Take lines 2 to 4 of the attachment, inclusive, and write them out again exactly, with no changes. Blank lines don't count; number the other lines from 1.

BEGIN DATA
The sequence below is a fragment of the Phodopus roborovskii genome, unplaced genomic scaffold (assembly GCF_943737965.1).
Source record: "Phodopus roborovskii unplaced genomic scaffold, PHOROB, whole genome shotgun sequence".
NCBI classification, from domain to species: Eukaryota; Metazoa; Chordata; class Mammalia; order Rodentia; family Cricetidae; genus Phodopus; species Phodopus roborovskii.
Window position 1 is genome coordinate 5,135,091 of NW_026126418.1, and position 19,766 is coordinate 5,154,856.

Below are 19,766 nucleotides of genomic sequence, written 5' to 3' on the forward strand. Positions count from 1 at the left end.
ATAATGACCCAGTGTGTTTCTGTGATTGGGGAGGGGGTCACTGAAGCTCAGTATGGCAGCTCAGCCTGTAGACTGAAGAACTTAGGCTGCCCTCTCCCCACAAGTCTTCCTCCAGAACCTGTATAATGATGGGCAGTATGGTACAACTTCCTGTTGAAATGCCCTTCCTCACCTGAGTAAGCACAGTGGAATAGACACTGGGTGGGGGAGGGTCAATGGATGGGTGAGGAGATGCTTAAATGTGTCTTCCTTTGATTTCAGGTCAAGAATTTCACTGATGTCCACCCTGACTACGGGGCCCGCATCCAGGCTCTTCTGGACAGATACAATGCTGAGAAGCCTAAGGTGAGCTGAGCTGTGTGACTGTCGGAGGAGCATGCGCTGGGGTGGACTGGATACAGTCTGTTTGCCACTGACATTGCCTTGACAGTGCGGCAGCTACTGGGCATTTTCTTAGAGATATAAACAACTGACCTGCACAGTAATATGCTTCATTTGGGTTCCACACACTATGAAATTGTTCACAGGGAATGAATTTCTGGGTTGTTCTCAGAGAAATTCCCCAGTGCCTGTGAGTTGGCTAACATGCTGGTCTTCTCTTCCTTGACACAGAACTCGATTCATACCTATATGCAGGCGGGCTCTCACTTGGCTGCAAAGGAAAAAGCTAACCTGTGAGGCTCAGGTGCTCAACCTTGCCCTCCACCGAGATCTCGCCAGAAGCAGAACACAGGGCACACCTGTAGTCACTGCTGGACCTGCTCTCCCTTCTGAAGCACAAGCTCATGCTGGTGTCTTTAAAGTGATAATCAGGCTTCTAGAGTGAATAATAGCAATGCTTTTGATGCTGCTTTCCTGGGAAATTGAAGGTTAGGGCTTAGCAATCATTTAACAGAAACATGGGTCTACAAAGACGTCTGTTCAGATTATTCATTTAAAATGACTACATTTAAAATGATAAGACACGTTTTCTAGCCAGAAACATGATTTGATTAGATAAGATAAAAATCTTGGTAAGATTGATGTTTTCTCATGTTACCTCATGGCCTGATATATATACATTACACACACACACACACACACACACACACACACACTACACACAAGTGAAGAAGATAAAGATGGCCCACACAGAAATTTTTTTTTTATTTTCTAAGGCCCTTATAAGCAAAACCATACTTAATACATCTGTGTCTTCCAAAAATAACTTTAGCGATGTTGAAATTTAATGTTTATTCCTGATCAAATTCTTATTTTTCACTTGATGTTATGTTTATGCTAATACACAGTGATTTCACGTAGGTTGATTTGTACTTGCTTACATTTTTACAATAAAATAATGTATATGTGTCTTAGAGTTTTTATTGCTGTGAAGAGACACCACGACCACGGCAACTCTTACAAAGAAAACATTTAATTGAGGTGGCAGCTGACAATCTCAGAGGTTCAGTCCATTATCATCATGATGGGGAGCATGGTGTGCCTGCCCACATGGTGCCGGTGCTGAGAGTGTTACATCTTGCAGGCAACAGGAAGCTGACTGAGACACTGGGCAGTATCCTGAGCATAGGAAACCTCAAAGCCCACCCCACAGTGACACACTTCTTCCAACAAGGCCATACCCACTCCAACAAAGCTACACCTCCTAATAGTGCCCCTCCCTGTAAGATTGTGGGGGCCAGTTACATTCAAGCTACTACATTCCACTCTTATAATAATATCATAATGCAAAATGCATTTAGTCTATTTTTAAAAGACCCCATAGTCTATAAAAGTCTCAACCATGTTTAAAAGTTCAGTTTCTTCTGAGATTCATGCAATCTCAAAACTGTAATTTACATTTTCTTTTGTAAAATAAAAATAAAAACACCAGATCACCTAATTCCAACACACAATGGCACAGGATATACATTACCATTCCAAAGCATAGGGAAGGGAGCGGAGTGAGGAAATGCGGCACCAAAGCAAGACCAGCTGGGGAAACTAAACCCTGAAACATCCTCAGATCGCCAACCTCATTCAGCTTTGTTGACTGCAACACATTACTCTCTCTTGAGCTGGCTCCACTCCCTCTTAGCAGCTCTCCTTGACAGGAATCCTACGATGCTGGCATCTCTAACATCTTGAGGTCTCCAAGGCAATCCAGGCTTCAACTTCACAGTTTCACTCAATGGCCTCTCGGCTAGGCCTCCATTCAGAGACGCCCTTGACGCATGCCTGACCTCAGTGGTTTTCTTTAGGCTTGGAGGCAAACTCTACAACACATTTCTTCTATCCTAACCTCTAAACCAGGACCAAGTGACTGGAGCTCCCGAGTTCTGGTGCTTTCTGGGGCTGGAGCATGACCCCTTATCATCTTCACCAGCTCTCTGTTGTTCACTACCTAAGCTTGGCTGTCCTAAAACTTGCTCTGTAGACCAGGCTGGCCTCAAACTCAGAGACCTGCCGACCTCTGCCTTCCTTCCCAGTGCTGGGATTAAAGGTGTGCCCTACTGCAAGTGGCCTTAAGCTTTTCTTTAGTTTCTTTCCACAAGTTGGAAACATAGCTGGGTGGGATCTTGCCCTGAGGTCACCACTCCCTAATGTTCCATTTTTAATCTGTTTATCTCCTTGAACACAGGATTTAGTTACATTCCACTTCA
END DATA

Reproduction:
Source record: "Phodopus roborovskii unplaced genomic scaffold, PHOROB, whole genome shotgun sequence".
NCBI classification, from domain to species: Eukaryota; Metazoa; Chordata; class Mammalia; order Rodentia; family Cricetidae; genus Phodopus; species Phodopus roborovskii.
Window position 1 is genome coordinate 5,135,091 of NW_026126418.1, and position 19,766 is coordinate 5,154,856.